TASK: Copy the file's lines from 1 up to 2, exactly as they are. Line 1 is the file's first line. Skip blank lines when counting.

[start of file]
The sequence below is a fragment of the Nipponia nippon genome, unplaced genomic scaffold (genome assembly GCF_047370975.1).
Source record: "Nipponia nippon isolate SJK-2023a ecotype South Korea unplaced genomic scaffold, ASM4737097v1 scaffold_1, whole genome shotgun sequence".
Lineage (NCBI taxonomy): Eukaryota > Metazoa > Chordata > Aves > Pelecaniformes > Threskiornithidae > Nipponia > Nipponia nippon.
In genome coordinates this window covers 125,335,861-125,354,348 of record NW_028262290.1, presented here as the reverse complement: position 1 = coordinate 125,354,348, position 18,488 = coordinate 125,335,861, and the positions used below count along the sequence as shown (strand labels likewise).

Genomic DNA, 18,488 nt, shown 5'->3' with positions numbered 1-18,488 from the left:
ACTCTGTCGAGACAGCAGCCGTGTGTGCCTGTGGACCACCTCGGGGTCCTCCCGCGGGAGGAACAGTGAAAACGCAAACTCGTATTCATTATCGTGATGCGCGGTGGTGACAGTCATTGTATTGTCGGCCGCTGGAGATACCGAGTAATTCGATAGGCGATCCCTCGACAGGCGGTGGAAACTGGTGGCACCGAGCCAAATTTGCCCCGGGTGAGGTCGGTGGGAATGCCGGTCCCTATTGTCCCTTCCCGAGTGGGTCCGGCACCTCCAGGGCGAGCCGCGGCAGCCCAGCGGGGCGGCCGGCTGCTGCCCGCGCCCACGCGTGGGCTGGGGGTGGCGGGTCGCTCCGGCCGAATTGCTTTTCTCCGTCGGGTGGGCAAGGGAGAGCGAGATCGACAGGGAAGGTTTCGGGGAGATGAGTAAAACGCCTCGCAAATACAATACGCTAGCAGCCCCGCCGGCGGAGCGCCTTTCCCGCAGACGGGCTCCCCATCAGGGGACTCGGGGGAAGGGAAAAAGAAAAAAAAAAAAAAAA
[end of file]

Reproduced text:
The sequence below is a fragment of the Nipponia nippon genome, unplaced genomic scaffold (genome assembly GCF_047370975.1).
Source record: "Nipponia nippon isolate SJK-2023a ecotype South Korea unplaced genomic scaffold, ASM4737097v1 scaffold_1, whole genome shotgun sequence".